The variety of scams used to steal money from unsuspecting people is staggering. Our reliance on the Internet and electronic money transfers have created frauds so sophisticated and scary that the safest option might be to pay everything in cash from a brown paper sack.
There are penalties for those who get caught if authorities nab them, but if your savings have been lost and can’t be recovered a lengthy prison sentence is little solace. That’s why we should bring back slavery for people who ruin lives when they commit this kind of crime.
Scams can lose the ranch for homebuyers
There was an especially sad story reported by ABC 7 Chicago recently about a couple who lost a vast sum in a real estate wire transfer scam.1
The Federal Trade Commission describes one way this type of fraud works:
The hacker then sends an email to the buyer, posing as the real estate professional or title company. The bogus email says there has been a last minute change to the wiring instructions, and tells the buyer to wire closing costs to a different account. But it’s the scammer’s account.2
The agency is frank about how money wiring scams tend to end:
Wiring money is like sending cash: Once it’s gone, you won’t get it back.3
BEC money wiring scam hits home
An FBI Public Service Announcement warns businesses of a BEC “Business E-Mail Compromise” scam that selects businesses based on their activities and uses their email systems to commit fraud:
The scam is carried out when a subject compromises legitimate business e-mail accounts through social engineering or computer intrusion techniques to conduct unauthorized transfers of funds.4
Estimated losses for the 22,292 victims in the U.S. from October 2013 to December 2016 were $1,594,503,669.5
The scam hit home for me a few weeks ago. I received a phone call from a supplier. They knew me and needed a favor. Money needed to be wired somewhere in the U.S. at the very last minute and because they were overseas they couldn’t do it in time. This was an emergency. The sum was large, too large. I said no. It was only after I refused that I realized I was being scammed and the person on the other end of the line was not who I thought it was.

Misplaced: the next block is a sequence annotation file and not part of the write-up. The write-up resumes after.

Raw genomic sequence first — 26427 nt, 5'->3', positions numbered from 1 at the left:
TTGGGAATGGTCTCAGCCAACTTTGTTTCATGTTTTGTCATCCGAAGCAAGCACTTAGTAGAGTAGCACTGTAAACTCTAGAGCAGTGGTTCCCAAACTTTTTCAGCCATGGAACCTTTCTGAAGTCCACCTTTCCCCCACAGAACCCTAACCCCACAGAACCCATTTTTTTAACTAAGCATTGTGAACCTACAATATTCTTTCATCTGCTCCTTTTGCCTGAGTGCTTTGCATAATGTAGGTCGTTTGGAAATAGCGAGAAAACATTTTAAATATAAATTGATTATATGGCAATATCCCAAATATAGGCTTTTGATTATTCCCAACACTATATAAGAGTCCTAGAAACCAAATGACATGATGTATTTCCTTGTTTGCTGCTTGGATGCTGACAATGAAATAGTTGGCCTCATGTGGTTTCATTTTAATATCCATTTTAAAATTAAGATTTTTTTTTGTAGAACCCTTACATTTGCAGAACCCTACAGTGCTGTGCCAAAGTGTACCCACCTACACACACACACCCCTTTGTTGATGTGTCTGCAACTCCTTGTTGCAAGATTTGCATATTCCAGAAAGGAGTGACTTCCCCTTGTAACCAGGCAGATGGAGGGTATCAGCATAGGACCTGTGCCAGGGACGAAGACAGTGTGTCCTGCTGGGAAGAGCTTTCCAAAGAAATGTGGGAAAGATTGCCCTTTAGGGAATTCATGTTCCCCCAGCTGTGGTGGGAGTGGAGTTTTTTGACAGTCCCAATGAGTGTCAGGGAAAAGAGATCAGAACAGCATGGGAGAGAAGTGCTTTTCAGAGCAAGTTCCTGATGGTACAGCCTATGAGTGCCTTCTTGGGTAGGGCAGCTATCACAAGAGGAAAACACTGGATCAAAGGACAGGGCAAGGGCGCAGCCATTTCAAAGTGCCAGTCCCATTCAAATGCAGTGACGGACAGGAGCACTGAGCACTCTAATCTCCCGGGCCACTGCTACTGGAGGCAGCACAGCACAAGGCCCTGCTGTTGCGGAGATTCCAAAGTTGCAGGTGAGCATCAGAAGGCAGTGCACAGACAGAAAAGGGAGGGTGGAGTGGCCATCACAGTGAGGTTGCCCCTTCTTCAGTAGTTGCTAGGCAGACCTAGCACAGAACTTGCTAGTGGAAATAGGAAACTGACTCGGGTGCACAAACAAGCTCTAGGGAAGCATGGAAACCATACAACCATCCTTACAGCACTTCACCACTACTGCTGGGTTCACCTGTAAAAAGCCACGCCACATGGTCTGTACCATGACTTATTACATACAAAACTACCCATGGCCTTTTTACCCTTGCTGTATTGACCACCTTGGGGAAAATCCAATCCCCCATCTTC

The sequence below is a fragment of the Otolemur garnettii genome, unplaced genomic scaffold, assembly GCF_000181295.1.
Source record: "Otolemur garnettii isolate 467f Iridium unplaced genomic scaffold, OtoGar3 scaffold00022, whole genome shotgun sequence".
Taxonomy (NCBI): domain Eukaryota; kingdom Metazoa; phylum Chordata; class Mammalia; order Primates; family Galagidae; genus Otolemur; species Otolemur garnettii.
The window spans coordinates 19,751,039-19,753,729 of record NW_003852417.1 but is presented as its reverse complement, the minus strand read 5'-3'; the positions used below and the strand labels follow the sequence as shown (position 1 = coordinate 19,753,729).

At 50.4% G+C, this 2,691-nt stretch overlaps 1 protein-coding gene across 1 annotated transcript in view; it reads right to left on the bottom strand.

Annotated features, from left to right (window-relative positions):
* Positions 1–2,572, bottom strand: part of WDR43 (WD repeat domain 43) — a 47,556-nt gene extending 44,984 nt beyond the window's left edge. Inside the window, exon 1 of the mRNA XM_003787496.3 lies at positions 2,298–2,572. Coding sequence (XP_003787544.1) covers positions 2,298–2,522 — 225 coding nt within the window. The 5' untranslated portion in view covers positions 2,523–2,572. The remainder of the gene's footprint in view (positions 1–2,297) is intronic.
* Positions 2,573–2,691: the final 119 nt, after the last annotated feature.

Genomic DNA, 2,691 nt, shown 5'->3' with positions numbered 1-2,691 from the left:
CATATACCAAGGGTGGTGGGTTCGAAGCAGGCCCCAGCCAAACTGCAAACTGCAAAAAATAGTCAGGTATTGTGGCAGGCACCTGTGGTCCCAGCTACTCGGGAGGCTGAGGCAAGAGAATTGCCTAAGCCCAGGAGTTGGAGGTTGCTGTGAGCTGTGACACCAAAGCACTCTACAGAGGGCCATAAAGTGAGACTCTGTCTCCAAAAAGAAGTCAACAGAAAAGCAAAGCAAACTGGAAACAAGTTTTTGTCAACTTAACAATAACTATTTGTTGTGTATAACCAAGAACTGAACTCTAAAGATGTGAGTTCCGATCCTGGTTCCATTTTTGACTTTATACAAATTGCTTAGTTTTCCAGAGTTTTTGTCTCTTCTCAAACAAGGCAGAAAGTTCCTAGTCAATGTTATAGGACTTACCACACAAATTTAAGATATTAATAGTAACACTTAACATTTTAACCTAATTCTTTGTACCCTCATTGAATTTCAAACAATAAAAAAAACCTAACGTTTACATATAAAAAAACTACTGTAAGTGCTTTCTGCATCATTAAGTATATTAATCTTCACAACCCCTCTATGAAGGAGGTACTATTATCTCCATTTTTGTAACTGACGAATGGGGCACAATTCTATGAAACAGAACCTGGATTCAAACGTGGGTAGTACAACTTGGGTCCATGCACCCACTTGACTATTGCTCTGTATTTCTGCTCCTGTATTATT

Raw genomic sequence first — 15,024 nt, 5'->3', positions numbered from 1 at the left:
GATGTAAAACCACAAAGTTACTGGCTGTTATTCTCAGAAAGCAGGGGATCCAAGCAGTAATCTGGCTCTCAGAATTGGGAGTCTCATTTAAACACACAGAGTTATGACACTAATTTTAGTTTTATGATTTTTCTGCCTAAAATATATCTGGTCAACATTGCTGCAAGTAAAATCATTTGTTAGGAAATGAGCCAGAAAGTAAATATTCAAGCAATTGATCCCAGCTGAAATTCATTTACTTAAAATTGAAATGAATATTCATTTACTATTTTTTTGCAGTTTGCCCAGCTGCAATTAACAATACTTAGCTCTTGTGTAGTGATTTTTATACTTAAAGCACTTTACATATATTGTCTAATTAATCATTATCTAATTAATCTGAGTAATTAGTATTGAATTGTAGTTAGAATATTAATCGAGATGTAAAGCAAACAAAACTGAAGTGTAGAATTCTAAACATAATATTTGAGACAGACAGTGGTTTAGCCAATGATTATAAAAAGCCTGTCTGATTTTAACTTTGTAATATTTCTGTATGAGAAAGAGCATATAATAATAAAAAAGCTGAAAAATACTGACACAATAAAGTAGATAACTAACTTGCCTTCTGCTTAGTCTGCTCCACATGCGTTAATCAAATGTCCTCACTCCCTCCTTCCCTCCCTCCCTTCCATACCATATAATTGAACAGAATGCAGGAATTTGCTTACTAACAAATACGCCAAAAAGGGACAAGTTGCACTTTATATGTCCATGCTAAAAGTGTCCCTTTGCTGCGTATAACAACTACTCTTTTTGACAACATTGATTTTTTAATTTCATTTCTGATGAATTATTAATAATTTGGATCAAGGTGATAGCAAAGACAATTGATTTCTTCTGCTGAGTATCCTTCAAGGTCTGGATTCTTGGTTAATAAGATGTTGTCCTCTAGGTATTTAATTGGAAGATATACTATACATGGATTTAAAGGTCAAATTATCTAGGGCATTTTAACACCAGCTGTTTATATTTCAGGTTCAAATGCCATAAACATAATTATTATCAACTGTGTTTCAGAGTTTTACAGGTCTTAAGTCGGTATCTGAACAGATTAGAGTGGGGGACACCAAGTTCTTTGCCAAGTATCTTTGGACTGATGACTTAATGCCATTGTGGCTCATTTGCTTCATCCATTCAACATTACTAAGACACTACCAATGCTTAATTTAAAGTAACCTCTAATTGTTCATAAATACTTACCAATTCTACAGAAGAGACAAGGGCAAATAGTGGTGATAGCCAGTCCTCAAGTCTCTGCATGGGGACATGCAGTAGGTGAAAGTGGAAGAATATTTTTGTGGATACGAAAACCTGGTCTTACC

That’s how easily this sort of thing can happen.
Some may smirk. Corporations can afford it, they will tell you. They don’t pay taxes.
When it happens to their elderly parents or grandparents their reaction is a little different.
Elderly are prey. The money is gone.
When money is lost to fraud it’s hard to recover. Many of us, the author included, know elderly people who have fallen prey to scams, lost significant sums, and never got their money back. The FBI’s account of a woman in Virginia who lost over $500,000 to a lottery scam shows the kind of devastation fraud creates.6
Here’s the problem: even when the perpetrators are caught, a prison sentence doesn’t guarantee restitution. In this case the leader of the scam got 10 years in prison7 and was ordered to pay over $700,0008 to compensate multiple victims.
What happens if they never have the money to pay back?
Bring back slavery for scammers who destroy lives
Prison jobs don’t pay a lot of money. Keeping people in prison is expensive, nearly $32,000 per inmate in 2016.That means justice is satisfied but taxpayers lose and if a crook has no assets to seize, so does the victim.
That’s why we should bring back slavery for scammers. Work release is a common sentence for non-violent offenders. Let people who defraud others work to support the people whose money they stole until every red cent is paid back, even if it takes them the rest of their lives. If businesses don’t want to hire them – and that’s certainly understandable – it’s cheaper for government to offer an incentive to employers than to pay the cost of 24/7 imprisonment.
When they are finished paying back their victims they can work to pay taxpayers back, too. If they are eager to ruin businesses and make the elderly slaves to Social Security by stealing their savings, then we should be equally willing to destroy their lives too. What better way to do that than to bring back slavery for this very special group of people?
Update: photo added November 18, 2017.